Solutions

Our portfolio of solutions use digital technology to help hospitals deliver better care and a better patient experience.

Digital Platform

Enabling digital transformation at the point of care by overlaying legacy systems to make data accessible where it’s needed.

ExtraMed Patient Flow

ExtraMed replaces manual processes with an intuitive digital solution that gives frontline staff and NHS Trusts real, actionable visibility of patient flow.

Vital Signs & Nursing Assessments

Using the Hospedia bedside terminal, a handheld tablet device or a smart phone, clinical staff can easily capture patient observations digitally.

WiFi

Keeping patients engaged, mentally active, informed and in touch with the outside world improves their experience and response to treatment.

Case Studies

Find out how we’re helping NHS Trusts, hospitals and frontline staff deliver digital transformation at the point of care.

A&E 4 hour targets at Luton and Dunstable

Luton and Dunstable NHS Trust have consistently exceeded the 4 hour A&E waiting time standard. How are they doing it?

Ready to Go with Patient Flow at Derby

Derby Teaching Hospitals NHS Trust needed to create efficiencies by improving bed management and the discharge process.

Keeping patients connected and engaged

How Hospedia’s WiFi solution has enabled a number of hospitals to deliver connectivity for patients and staff alike.

Six ways to help make technology and change work in practice

Digital transformation at the point of care

In a recent article, Helen Bevan, Chief Transformation Officer for NHS England outlined what makes changes stick in the care sector. It got us thinking about how best to approach technology and change in the NHS.

For a quarter of a century, Helen Bevan has overseen change initiatives within the NHS. In the latest Harvard Business Review, she talks about the challenges of preserving the gains from previous initiatives while moving successfully forward with new projects.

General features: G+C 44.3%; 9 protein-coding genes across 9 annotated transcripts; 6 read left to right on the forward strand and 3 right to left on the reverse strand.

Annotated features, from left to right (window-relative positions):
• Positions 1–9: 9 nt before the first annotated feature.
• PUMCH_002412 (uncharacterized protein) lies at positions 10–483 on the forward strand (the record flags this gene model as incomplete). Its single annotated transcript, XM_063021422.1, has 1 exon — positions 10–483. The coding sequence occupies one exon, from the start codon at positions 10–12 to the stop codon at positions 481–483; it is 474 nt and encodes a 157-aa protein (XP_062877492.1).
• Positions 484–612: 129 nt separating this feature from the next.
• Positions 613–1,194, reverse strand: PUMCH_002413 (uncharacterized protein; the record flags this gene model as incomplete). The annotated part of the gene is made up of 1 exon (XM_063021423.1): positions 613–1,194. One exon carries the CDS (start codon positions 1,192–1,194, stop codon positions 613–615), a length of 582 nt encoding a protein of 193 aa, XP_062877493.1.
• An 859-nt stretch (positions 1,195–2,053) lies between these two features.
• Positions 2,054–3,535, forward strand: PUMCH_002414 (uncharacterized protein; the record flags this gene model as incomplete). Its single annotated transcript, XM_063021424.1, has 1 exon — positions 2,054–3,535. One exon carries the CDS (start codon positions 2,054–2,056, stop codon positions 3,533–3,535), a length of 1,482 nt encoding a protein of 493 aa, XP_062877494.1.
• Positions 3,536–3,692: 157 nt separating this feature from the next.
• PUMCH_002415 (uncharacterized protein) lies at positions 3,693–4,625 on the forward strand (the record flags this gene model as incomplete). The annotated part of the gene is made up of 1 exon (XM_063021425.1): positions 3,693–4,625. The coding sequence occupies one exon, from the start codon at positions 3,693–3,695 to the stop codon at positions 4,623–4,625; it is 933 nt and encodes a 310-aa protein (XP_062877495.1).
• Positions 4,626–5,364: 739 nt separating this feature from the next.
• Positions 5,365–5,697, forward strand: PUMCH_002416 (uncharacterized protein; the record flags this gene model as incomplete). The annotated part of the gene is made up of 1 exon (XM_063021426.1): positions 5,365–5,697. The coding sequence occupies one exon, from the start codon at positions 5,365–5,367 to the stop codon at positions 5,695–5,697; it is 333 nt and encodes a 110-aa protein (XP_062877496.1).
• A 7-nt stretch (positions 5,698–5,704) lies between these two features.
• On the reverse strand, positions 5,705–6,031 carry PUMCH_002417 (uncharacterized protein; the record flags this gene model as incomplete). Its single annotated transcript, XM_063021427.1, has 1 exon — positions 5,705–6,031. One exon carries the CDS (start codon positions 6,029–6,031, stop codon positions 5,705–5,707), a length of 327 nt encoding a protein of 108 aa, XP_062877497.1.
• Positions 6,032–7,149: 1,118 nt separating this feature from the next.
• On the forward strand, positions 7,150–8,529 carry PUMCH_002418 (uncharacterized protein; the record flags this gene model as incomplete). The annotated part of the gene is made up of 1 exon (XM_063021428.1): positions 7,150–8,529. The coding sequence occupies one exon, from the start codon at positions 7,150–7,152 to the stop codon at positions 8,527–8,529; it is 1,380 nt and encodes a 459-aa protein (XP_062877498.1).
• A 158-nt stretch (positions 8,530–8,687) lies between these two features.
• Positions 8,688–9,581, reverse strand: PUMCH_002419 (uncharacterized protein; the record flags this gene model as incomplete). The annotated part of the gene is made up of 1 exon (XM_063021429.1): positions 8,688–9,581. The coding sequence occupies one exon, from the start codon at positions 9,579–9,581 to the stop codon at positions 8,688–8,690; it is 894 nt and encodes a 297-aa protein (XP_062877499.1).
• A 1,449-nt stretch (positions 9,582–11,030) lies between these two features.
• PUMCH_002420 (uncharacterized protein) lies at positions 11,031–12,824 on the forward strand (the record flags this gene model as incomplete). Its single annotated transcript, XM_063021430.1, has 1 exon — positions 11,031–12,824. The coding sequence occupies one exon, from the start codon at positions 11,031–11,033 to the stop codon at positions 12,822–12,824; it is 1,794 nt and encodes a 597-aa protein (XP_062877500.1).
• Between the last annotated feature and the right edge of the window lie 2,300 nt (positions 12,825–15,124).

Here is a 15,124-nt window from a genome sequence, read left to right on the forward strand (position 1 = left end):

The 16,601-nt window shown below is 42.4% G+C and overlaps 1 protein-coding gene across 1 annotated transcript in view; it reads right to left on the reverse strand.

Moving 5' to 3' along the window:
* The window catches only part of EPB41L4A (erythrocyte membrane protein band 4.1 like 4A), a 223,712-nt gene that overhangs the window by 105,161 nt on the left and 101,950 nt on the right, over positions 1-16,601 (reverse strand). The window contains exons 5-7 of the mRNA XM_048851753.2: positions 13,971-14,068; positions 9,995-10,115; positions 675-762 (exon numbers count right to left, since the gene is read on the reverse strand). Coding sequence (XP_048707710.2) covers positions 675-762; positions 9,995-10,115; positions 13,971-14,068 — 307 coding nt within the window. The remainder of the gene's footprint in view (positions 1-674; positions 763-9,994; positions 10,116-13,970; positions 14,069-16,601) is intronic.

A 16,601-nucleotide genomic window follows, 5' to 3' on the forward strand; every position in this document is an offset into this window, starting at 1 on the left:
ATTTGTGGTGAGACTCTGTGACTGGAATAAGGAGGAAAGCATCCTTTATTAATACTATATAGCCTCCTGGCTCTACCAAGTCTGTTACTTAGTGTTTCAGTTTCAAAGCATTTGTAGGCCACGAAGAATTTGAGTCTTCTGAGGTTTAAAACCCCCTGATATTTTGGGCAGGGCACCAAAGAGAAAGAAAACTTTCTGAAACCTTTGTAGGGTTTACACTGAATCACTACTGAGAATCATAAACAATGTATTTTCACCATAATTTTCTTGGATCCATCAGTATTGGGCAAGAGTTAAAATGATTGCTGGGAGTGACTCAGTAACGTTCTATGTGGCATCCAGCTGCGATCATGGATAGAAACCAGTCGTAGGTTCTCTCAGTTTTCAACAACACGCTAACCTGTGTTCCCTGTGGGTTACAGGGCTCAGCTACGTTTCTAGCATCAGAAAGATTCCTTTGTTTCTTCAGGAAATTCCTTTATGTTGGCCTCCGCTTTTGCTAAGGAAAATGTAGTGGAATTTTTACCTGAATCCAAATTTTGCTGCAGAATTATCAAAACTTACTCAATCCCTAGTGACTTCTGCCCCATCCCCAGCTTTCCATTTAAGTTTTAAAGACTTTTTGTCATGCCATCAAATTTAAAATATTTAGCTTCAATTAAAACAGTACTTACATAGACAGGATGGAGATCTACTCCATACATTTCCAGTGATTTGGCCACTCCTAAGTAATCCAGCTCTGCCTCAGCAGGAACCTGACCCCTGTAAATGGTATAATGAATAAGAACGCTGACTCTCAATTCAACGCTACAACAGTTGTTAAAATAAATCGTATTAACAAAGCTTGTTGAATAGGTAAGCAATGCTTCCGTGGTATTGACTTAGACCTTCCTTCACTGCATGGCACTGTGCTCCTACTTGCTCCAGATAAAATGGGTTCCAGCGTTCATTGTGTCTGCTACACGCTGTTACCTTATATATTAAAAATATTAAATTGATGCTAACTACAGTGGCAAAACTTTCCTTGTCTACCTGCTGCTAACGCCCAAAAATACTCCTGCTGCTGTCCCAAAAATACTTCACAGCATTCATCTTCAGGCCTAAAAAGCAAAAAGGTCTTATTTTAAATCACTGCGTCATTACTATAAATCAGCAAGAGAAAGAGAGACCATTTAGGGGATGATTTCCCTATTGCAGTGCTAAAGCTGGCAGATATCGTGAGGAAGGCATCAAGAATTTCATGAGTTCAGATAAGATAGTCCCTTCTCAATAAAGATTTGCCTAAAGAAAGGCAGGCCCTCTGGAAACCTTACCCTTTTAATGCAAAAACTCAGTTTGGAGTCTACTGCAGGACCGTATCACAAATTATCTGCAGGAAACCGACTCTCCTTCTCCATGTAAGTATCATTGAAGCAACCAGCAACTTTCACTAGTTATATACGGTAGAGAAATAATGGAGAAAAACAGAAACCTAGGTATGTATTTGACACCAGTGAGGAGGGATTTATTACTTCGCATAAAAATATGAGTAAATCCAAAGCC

“Much of our workforce models the behaviour of senior leaders, and when those leaders shift their energy to something else, it’s hard to sustain things. We have to find ways to continue the journeys we’ve started by sustaining people’s energy while creating space for new things,” she said.

Certainly, leaders influence how change is perceived initially. From there, as Bevan attests, it’s a matter of ensuring everyone else understands the value of – and reason for – change and buys into it. She also addresses the concern, particularly in the care sector, around whether efficiencies are more focused on cost-cutting than outcomes.

“Of course we focus on costs – we have finite resources. But it’s about framing. Instead of talking about waste, we focus on unwarranted variation in care. Every patient with the same condition should get the same high-quality treatment; when that doesn’t happen, it can be a matter of life and death. Variation also adds to cost, so reducing unwarranted variation increases care and reduces cost.”

Five ways to initiate effective change

The ExtraMed team has extensive experience of deploying digital technology to support change. Here are five principles to consider when initiating, managing and sustaining change in the NHS.

1. Early engagement with end users is crucial

People don’t always relish change, especially if it’s abrupt and the reasons behind it aren’t clear. To minimise resistance, it’s important to respect staff and the hard work they do by getting them involved from the start.

2. Sharing the benefits and value of the software

Outlining why the software is needed and what benefits that brings is a sure way to gain buy-in, particularly if it links to an individual’s daily work load and responsibilities.

3. Be clear on what is going to be delivered and will how this will help and improve patient outcomes.

In a crowdsourcing exercising about the biggest barriers to change, Bevan found the most common answer was “confusing strategies”. So, when a new initiative or goal is proposed people don’t know whether it’s more important than a previous one. Therefore, clarity around what the goal is and how it integrates with ongoing practice is important for delivery.

4. It’s not technology that engages your users, it’s outcomes

Having shiny gadgets and reams of data means nothing if it doesn’t offer cost-savings or improve outcomes. Patient flow has been designed to be outcomes-focused and provides efficiencies across the board, from removing time-heavy manual processes to allowing visibility of the flow process to expedite patient movement and reduce delays.

5. Don’t under-estimate cultural change

Cultural changes take time and, certainly, going from manual to electronic processes can be daunting. Training, communications on what is coming, on-site open days pre-launch – all provide opportunities for open communication with end users and the opportunity to address any concerns. ExtraMed is designed to be user-friendly, plus we train end users right at the start, letting them own the change.

6. Get staff hands-on

We provide access to software during pre-deployment stage. This hands-on exposure builds a great foundation, increasing confidence that the software is easy to use – and that it has very practical applications. The user becomes engaged early on, with a more grounded understanding of the immediate benefits to clinical staff and patients.

Want to know more? Download the ExtraMed data sheet.

Six ways to help deliver technology and change in the NHS

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